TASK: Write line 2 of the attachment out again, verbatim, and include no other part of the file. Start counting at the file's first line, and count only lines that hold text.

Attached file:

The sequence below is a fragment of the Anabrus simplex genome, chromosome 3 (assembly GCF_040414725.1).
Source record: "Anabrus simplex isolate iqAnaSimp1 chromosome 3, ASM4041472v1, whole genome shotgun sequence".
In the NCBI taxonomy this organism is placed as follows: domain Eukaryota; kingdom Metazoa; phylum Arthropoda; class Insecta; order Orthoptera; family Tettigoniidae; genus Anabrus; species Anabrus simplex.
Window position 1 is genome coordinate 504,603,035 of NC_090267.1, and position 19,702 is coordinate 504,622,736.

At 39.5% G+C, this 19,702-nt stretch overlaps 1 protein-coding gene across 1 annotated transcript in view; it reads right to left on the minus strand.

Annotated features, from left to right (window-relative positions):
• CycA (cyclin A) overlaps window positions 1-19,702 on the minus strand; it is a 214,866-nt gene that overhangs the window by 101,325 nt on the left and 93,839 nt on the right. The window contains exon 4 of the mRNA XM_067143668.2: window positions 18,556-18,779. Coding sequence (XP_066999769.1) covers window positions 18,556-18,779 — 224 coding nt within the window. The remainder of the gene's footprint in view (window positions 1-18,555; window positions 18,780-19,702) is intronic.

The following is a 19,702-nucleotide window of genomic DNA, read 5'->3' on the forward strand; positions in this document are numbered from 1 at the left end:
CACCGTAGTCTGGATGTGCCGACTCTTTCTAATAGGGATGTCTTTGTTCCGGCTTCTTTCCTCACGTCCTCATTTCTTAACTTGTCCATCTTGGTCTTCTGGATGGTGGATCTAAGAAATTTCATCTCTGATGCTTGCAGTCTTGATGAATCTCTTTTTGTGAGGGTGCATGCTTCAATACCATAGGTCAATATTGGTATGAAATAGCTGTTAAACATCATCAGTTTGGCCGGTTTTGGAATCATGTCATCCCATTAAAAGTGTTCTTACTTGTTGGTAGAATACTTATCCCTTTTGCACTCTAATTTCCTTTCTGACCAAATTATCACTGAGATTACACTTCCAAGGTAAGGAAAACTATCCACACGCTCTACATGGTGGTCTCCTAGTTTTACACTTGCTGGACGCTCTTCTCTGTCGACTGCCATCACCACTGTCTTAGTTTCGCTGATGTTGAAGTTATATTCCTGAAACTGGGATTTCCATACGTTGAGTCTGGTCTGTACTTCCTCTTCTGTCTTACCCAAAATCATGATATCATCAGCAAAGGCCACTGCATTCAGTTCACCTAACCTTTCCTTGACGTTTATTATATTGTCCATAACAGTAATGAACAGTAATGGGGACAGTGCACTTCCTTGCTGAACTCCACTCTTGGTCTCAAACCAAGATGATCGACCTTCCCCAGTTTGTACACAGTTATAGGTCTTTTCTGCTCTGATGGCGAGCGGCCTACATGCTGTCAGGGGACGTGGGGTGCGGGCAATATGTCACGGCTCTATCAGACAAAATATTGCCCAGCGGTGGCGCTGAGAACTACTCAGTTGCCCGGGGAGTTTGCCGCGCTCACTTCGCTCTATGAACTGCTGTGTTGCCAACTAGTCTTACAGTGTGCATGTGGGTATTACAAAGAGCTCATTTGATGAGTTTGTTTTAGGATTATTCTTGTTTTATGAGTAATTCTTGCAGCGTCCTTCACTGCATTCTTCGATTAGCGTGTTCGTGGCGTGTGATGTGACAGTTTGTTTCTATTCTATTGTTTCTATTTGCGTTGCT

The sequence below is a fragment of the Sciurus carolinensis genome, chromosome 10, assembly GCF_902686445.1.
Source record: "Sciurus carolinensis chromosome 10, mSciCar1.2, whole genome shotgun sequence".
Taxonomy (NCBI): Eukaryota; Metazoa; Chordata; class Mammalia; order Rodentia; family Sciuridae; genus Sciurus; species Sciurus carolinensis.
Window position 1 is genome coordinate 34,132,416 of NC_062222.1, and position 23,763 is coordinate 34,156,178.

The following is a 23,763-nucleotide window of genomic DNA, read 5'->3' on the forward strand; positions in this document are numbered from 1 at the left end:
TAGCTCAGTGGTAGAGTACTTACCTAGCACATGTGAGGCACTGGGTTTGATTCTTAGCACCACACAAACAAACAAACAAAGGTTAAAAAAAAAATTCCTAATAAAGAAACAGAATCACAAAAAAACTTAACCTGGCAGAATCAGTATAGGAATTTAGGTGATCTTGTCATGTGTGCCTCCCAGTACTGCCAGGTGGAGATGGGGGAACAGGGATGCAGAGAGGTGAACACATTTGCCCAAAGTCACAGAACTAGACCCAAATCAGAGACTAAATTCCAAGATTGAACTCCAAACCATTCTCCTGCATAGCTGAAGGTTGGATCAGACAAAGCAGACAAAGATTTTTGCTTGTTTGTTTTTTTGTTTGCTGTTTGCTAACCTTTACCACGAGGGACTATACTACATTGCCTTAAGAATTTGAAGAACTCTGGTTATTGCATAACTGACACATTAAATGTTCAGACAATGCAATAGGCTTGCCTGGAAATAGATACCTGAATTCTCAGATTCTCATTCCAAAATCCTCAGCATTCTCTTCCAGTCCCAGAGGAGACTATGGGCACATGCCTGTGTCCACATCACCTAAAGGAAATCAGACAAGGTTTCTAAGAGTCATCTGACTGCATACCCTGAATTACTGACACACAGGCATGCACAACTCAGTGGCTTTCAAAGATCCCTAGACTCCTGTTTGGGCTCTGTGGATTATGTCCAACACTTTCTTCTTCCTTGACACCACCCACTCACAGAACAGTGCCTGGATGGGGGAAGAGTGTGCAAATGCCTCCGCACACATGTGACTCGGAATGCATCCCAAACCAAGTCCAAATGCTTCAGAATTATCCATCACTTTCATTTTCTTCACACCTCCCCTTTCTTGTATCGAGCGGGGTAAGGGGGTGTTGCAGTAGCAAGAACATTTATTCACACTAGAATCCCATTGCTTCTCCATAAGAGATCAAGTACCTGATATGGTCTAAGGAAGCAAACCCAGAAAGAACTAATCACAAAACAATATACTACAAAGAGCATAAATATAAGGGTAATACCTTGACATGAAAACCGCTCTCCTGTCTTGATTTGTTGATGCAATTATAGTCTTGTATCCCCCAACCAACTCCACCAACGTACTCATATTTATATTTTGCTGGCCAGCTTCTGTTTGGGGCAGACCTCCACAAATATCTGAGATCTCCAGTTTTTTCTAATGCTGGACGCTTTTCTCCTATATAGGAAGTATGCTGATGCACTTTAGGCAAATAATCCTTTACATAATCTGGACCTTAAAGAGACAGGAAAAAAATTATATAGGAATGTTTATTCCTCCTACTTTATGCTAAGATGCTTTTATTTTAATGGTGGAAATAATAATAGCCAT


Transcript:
Source record: "Anabrus simplex isolate iqAnaSimp1 chromosome 3, ASM4041472v1, whole genome shotgun sequence".